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The Cosmic Remedy - The Cosmic Remedy CD (album) cover

THE COSMIC REMEDY

The Cosmic Remedy

 

Crossover Prog

3.90 | 18 ratings

From Progarchives.com, the ultimate progressive rock music website

Katusnya
4 stars I have this album for some weeks now and it surprises me every time. When we are talking about THE BEATLES' influence in a sentence that mentions GENESIS and SUPERTRAMP or YES than this music has not only progressive roots, but pop music too. It balances between vintage pop, powerpop and symphonic prog. And when we are talking about pop music, it has that vintage quality to it like in the sixties or in the seventies. The first part of the disk has the most progressive side, GENESIS and YES comes to mind. The first suite has the voice of ULF YACOBS who has a vocal tone very close to PETER GABRIEL. The second suite is a deep dive into sixties vibes, not only with the BEATLES influences, but the heavy use of mellotron, vintage pianos, Minimoog sounds like JEAN-JAQUES PERRAIS in his early Moog craziness. The third suite called "Lost Marbles Suite" is a collection of catchy songs, sung by three female singers, VERA KLIMA is a pop singer from Germany, and she shines like ANNIE HASLAM. Daylight Dreaming is probably my favorite track from this record. But the mood is not this upright during this suite. Blue Sea and Song Without a Home are both melancholic songs filled with mellotrons and vintage multiple backing vocals extravaganza, thanks to ÁKOS BOGÁTI-BOKOR. The last suite is closer to the sixties in style. The intro is something like THE BEACH BOYS would sing with only one acoustic guitar and a bass + 4-6 part harmonies from the BRIAN WILSON's early works. Train to Nowhere starts off like a ROLLING STONES song, climaxes like a KING CRIMSON tune and finishes as THE BEATLES, while the last track, Hiding from the Sun calms things down at the end with catchy melodies, slide guitar solo, multiple vocal harmonies, mellotrons and distorted bass at the end. The album's last guitar solo is tricky, it plays in reverse, ROBERT FRIPP and ADRIAN BELEW are using this technique very often. All in all this album is not for die-hard progrock fans, but for those who are into the sixties both in sound and music. I'd call this light prog and indeed it is very enjoyable album. Four stars from me.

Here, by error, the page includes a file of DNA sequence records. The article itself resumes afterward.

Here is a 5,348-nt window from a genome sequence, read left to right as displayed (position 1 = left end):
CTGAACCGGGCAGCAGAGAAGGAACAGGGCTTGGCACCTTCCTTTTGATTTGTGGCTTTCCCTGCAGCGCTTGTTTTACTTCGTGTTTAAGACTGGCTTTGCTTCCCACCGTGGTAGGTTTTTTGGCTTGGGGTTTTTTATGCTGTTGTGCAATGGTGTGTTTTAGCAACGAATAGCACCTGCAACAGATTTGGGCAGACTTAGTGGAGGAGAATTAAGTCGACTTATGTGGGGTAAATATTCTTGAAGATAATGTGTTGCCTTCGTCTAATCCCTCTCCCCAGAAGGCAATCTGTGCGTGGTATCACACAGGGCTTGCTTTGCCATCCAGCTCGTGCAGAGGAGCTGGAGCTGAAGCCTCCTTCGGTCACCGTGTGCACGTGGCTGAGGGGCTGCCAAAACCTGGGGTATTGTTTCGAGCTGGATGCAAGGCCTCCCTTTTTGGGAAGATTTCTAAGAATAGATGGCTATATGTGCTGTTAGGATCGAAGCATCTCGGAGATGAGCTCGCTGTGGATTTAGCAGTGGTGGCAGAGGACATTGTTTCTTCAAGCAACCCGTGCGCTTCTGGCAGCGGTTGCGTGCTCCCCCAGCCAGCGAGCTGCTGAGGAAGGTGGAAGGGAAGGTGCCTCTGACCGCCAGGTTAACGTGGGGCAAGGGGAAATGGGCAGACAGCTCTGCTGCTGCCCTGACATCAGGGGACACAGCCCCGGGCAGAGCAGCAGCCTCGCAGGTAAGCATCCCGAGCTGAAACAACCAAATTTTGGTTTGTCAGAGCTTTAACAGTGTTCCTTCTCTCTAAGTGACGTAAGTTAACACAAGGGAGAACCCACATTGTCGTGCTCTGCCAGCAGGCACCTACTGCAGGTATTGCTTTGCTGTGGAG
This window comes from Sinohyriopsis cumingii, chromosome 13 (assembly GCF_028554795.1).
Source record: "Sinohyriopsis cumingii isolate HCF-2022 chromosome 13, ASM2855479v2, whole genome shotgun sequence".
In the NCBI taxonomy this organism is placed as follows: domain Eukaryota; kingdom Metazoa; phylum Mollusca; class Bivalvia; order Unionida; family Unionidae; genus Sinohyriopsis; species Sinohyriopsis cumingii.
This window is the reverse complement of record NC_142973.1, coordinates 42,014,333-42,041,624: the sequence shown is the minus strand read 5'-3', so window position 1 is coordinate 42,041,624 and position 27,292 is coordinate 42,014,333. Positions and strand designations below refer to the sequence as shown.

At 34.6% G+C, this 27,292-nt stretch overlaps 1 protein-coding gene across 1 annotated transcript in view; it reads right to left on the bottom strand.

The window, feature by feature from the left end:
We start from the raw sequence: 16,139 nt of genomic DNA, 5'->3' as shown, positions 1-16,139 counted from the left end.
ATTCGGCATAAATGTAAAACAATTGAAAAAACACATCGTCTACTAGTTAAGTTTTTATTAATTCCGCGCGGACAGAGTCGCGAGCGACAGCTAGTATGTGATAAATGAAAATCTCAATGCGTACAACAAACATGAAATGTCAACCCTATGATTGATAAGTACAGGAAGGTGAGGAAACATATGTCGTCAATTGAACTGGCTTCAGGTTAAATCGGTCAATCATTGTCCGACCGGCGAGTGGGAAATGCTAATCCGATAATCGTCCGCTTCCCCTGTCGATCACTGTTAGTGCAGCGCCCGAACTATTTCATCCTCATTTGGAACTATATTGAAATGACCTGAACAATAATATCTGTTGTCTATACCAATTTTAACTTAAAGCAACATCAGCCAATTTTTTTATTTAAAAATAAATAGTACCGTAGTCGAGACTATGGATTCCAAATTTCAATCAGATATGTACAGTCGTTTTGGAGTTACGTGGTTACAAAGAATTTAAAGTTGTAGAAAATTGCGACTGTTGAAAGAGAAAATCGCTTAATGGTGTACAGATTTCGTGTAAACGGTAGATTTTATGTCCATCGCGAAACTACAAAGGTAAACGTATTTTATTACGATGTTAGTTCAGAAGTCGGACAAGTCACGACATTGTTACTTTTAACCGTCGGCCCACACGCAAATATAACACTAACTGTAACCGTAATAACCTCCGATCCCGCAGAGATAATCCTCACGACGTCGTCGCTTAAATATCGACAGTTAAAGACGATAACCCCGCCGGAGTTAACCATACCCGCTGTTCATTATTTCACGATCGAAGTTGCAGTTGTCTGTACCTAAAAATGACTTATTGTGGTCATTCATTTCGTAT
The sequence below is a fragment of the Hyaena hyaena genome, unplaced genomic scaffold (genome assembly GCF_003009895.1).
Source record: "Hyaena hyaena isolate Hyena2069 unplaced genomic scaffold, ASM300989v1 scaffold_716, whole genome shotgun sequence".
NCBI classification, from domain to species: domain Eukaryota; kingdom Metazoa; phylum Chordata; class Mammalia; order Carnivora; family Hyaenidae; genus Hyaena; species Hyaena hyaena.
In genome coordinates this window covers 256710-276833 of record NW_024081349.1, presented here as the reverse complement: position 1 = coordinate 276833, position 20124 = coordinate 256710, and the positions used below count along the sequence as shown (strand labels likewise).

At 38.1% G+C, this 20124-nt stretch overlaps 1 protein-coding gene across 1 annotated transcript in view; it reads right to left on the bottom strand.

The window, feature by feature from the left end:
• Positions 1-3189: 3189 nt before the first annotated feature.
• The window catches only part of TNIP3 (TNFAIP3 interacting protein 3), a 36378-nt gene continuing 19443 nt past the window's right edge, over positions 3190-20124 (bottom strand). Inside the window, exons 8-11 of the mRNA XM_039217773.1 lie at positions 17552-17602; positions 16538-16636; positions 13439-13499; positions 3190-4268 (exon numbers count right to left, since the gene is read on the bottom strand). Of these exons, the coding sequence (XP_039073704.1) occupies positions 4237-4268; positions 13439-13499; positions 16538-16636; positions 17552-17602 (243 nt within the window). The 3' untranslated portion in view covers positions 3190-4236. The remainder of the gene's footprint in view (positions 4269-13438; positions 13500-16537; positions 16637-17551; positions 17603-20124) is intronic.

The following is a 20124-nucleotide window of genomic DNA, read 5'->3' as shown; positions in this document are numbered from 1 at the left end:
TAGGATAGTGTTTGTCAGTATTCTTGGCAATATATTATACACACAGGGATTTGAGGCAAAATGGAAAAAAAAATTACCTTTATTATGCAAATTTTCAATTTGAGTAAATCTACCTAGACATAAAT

Katusnya | 4/5 |

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